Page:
Hmmm..I do seem to be taking a while with these blog entries. Well and I’ve no excuses as I am in between contracts and well, quite frankly, have nothing better to do.
This time I’ve been having interesting issues with my CUPS server. I’m the only one in the office which uses CUPS BTW. The remaining PC’s (aside from the Linux servers) talk directly to the network printers. Cups is great in my opinion, and it can only get better. There is perhaps some work on the Samba side to get it work better there. My Windows PC doesn’t get the printer icon in the task bar when I sent a job for example. I still have some problems with the printer drivers stored on the Samba server and I’ve essentially had to clear them out. More on this later.
The issue I have noticed is when bringing up the CUPS server home page. When our internet link went down, and we lost our DNS connection, The CUPS page came up very very slowly. And this is for a page which is for a local machine and should come up instantly. I did some digging and came up with the idea that perhaps CUPS was doing reverse DNS lookups. By default CUPS reverse DNS lookups is off, so it should not do them. To check this I installed dnsmasq onto our RAID & CUPS server.
dnsmasq is a very nice small DNS cache which runs on Linux machines. After I had this installed and setup my machine to use it I then accessed the CUPS page and then checked the log. Sure enough I could see the reverse name lookups. I posted the problem onto the CUPS home site (CUPS.org) and within a couple of days the developers noted the problem and updated their source code. The only problem is that I am on whatever came with Ubuntu 8.04 (CUPS 1.3.7) and the fix is in 1.4. i don’t know if the fix will be trickled down into patches for earlier versions but I’ll have to wait and see. CUPS doesn’t do binaries nor does it make RPM’s or Debian packages so I’ll have to rely on Ubuntu putting in a update to its repository.
Another nice tool which I’ve managed to install, and which has made my life simpler. A tool should do that shouldn’t it? I’ve now got freenx installed on my maine CentOS box. It was always a hassle to have to walk over to the CentOS machine and have to do any configuration or maintenence from there. Freenx (freenx.berlios.de) is a free available virtual desktop implementation of the nx server – the NX server is a commercial software from NOMACHINE in italy. It is spawned from sshd and uses a unique compression technology to speed the display on the client machine. It is not like VNC. VNC allows you to access the desktop of a machine. Freenx creates a virtual desktop – on a virtual X display and displays it on your client. This is similar to Windows Terminal Services. Perhaps overkill for what I needed, but then, if I’m at home and I need to get to the servers and I’ve not left a session running – VNC would not help me out.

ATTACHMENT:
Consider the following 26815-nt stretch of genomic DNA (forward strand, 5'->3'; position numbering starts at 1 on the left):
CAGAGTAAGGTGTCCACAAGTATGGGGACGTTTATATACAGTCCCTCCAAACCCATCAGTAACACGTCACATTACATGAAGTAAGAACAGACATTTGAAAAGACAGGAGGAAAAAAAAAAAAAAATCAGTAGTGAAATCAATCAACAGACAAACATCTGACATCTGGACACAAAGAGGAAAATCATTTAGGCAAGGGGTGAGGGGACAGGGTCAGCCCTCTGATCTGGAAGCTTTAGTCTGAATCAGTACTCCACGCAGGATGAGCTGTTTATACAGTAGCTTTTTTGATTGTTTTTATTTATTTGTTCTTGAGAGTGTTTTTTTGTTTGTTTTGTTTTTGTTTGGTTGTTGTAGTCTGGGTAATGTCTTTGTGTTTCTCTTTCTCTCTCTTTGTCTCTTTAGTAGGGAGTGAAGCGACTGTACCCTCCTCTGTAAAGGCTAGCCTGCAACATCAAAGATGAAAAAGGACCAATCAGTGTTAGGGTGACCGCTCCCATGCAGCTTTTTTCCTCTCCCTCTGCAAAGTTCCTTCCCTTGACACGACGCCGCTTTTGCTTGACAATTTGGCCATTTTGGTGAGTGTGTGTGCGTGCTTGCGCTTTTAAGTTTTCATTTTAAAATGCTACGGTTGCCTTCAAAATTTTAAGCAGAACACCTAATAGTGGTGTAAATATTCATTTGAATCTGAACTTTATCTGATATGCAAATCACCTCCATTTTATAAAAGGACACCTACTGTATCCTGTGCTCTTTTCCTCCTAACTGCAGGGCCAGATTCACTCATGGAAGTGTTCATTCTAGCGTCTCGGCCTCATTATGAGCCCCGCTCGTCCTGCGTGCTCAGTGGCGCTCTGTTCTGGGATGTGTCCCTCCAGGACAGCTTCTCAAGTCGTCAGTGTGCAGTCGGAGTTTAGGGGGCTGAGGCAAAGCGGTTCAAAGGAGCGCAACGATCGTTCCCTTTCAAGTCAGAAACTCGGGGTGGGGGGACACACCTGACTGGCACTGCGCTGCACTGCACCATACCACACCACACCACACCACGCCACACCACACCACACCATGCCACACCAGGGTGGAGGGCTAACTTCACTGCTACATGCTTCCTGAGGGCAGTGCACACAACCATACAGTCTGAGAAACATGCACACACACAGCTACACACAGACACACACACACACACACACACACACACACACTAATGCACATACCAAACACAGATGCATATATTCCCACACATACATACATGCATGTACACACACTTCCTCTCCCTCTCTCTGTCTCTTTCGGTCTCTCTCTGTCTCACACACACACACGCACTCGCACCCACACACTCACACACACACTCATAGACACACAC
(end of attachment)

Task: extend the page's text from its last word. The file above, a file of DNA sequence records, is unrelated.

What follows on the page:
The basic install of freenx was easy, but getting it configured was not. This is purely because there really are no documents at all. There are no man pages at all. You spend a lot of time searching the internet for help. The first thing that bit me was the key which freenx uses to authenticate the client before starting your session. The key needs to be copied to the client machine and loaded into the client. And, there are a few ways to generate this key – but usually the package install will generate one for you.
The second thing was the user authentication. I wasn’t sure if I needed to add users to the nxserver or it would use the Linux passdb to authenticate. I’m still not sure. Anyway I struggles through and did eventually get it going. It took me two days however. It works brilliantly! One thing that happens on my setup is that if I start a session for a user logged in at the console, I get errors about various applets failing. Not sure if that is freenx’s fault however.
In between this I have been flip flopping between building a product on Alfresco or on Sharepoint. I must say that I am much more confortable on Sharepoint because it is Microsoft and .Net and I can use VB or C++. Two languages and architectures I am fully comfortable with. Alfresco, on the other hand, is in java and uses tomcat and I would be starting from scratch. But, I have the feeling that its lower cost could be enticing to clients. From a cost perspective it would also be interesting to me. No need to licence a Windows Server and the Visual Studio tools.
I think I’ll have to base my choice on my clients. I’m going for the small legal office and building a document management system and records management just for them. I’m sure the cost saving of a open source product running on a open source OS on cheap hardware would appeal. Choice made? You tell me!